Image source: Unsplash

Just like children who aren’t on the spectrum, autistic children have different strengths and weakness, yet theirs are a bit more extreme. They might be capable of extraordinary things, having an outstanding talent for math, arts, or music, but at the same time, they might be incapable of spelling their name correctly. This is why you should apply teaching techniques which support their talents rather than focus on improving their bad pronunciation. If you need help understanding your autistic students, you can always reach out to Behaviour Zen and ask their professional help and opinion on the matter. You shouldn’t try to prevent their repetitive patterns, or try to change their behaviour, as such approaches will only cause them to become anxious, angry, or even provoke acts of violence.

How to accept stimming

Repetitive patterns that some autistic children are prone to are called stimming (short for self-stimulation) and these are natural for some autistic children. The repetitive motions, actions, and sounds they make help them stay calm and they find it comforting. These patterns vary: they could be flapping their heads, spinning, shifting their weight, running back and forth, pacing around, or rocking while sitting in the same spot. Although this kind of behaviour might be distracting for you and other students, you have to find a way to accept it and to explain to the other students that it helps the child feel better. What is good about it is that these repetitive patterns seem to occur always at a similar time so you could organise your class around them. This way, autistic children are going to be more included.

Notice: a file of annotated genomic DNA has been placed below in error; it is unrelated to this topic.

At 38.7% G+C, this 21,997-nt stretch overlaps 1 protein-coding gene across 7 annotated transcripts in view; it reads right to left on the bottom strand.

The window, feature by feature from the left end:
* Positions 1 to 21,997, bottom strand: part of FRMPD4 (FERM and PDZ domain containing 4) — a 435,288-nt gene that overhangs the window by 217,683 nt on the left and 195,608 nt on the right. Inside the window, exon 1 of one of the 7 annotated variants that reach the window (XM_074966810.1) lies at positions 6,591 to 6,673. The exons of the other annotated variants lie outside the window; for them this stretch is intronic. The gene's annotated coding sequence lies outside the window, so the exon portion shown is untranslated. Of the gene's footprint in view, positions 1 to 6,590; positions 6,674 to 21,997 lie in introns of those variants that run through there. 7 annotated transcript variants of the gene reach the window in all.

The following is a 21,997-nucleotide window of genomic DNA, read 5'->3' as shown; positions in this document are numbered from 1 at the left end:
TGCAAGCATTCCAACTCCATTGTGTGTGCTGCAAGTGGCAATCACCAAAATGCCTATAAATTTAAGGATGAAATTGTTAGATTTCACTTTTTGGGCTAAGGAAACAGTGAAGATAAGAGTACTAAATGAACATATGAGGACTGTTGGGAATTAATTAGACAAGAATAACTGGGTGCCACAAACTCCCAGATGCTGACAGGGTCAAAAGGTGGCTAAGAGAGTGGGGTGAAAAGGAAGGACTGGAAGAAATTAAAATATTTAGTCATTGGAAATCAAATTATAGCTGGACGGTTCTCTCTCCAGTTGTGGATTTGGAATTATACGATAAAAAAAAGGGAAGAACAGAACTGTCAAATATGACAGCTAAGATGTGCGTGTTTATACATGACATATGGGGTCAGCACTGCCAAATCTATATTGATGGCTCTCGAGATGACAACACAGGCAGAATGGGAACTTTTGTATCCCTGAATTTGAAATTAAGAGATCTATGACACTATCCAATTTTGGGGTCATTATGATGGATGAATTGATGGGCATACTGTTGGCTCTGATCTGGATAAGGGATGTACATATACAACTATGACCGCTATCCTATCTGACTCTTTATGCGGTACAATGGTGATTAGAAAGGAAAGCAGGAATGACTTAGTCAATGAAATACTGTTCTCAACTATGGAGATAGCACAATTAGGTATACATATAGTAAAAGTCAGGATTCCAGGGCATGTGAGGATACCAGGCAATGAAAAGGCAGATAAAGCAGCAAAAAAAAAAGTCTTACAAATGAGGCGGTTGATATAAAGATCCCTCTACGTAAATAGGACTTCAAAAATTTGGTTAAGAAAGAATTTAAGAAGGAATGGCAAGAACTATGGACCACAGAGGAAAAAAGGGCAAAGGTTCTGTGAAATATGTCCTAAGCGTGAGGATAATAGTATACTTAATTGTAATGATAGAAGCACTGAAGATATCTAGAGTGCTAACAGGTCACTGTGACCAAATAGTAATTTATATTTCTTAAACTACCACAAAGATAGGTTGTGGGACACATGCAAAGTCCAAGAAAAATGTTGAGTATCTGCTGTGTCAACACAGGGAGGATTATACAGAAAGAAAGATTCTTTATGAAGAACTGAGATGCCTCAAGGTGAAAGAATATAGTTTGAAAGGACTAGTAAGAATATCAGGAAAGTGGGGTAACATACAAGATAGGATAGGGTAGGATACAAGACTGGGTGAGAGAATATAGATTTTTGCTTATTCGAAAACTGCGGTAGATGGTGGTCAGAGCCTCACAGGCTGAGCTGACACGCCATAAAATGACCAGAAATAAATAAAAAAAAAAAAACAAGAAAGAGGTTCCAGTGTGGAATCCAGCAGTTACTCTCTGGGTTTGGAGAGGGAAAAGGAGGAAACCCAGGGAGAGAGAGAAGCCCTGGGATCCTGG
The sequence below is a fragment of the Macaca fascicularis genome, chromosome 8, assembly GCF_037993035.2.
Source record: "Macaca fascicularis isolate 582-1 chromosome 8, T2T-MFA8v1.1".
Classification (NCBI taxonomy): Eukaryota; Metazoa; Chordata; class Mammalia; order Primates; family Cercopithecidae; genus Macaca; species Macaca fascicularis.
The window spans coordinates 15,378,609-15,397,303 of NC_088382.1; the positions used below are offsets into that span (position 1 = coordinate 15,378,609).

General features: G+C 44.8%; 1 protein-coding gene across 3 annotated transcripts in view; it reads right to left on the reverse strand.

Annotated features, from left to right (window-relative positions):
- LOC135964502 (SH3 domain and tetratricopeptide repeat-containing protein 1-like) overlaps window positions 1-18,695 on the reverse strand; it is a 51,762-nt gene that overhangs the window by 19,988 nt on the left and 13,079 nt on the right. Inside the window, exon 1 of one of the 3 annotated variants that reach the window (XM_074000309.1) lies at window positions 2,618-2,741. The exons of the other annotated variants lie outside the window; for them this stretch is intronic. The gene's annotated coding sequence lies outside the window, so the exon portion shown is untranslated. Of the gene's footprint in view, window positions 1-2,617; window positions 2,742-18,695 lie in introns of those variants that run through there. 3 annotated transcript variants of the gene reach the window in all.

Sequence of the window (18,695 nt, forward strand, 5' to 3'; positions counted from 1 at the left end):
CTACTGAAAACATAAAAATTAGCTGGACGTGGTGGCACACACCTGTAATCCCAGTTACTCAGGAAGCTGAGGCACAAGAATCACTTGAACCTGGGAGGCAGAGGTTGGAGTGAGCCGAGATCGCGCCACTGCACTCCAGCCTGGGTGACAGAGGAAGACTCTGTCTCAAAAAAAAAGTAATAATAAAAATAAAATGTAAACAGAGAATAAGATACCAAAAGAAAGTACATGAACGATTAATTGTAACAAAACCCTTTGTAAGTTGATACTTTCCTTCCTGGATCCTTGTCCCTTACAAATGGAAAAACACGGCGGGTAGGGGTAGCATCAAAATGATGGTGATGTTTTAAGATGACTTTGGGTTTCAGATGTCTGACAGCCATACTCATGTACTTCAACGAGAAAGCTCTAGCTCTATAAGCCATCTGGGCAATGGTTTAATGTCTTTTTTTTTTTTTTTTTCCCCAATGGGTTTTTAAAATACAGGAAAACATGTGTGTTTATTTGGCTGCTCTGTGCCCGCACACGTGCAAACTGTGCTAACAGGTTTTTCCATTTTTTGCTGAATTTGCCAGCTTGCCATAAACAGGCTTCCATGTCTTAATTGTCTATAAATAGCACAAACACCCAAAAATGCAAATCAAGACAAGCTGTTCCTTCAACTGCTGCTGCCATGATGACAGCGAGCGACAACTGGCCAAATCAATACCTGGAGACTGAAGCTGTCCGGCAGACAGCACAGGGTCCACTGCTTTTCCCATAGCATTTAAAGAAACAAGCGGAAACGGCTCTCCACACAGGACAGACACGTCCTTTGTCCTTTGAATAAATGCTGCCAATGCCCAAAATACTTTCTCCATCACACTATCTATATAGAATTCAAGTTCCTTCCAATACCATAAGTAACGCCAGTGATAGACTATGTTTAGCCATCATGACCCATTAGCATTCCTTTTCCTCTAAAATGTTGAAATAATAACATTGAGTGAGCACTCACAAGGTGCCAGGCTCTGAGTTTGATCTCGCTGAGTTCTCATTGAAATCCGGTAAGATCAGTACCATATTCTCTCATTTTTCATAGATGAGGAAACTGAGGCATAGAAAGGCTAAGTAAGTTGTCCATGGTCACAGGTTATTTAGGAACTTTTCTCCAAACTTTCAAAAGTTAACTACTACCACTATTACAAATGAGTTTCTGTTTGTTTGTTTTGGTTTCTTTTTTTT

How to remain calm

Image source: Pexels

When autistic children are throwing a tantrum, it is important to stay calm and not to change your behaviour. Your body language should remain casual and natural and you shouldn’t be raising your voice. Sometimes you will have to talk to the child in private, away from the class, but it will help them understand better what you want and need from them. When talking to autistic children, use simple language and keep your sentences brief, as it will be easier for them to process and understand what you want from them.